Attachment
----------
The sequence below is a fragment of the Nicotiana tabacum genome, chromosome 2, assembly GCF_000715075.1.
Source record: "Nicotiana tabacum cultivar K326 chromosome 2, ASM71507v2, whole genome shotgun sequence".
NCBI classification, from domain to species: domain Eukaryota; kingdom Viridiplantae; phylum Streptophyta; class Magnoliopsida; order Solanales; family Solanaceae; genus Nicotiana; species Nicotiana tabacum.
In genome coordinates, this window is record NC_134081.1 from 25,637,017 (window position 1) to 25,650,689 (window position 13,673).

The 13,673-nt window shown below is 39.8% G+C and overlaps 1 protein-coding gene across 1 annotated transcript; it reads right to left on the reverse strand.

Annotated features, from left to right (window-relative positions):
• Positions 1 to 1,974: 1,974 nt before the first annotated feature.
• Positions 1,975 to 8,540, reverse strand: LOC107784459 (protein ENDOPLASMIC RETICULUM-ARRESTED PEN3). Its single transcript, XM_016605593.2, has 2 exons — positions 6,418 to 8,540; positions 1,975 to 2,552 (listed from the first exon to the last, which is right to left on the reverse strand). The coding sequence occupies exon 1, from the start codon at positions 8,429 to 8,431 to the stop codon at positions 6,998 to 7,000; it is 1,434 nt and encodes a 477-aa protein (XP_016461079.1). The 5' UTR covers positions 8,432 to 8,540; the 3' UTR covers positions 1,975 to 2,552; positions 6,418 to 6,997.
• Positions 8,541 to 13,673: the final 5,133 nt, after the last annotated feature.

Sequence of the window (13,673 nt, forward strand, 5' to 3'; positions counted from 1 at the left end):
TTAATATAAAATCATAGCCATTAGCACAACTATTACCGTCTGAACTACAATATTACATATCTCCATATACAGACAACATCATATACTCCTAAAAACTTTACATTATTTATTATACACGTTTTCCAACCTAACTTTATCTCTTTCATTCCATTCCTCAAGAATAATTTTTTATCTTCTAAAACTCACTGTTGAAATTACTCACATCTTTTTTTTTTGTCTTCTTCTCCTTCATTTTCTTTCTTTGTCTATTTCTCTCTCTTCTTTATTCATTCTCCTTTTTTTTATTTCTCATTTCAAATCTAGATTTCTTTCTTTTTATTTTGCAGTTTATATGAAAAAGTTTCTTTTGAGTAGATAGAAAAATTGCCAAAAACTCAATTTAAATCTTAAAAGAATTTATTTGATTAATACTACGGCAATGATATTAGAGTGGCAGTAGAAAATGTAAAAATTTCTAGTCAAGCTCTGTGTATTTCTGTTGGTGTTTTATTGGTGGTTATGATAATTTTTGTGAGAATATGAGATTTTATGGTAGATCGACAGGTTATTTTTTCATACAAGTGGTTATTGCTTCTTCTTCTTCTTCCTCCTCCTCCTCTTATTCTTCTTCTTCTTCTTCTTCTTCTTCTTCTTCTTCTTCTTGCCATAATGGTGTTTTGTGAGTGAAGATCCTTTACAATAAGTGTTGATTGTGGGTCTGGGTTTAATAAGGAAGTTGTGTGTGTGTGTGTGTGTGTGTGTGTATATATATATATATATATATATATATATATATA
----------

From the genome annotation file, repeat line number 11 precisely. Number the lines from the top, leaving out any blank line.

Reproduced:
TTAATATAAAATCATAGCCATTAGCACAACTATTACCGTCTGAACTACAATATTACATATCTCCATATACAGACAACATCATATACTCCTAAAAACTTTACATTATTTATTATACACGTTTTCCAACCTAACTTTATCTCTTTCATTCCATTCCTCAAGAATAATTTTTTATCTTCTAAAACTCACTGTTGAAATTACTCACATCTTTTTTTTTTGTCTTCTTCTCCTTCATTTTCTTTCTTTGTCTATTTCTCTCTCTTCTTTATTCATTCTCCTTTTTTTTATTTCTCATTTCAAATCTAGATTTCTTTCTTTTTATTTTGCAGTTTATATGAAAAAGTTTCTTTTGAGTAGATAGAAAAATTGCCAAAAACTCAATTTAAATCTTAAAAGAATTTATTTGATTAATACTACGGCAATGATATTAGAGTGGCAGTAGAAAATGTAAAAATTTCTAGTCAAGCTCTGTGTATTTCTGTTGGTGTTTTATTGGTGGTTATGATAATTTTTGTGAGAATATGAGATTTTATGGTAGATCGACAGGTTATTTTTTCATACAAGTGGTTATTGCTTCTTCTTCTTCTTCCTCCTCCTCCTCTTATTCTTCTTCTTCTTCTTCTTCTTCTTCTTCTTCTTCTTCTTGCCATAATGGTGTTTTGTGAGTGAAGATCCTTTACAATAAGTGTTGATTGTGGGTCTGGGTTTAATAAGGAAGTTGTGTGTGTGTGTGTGTGTGTGTGTGTATATATATATATATATATATATATATATATATA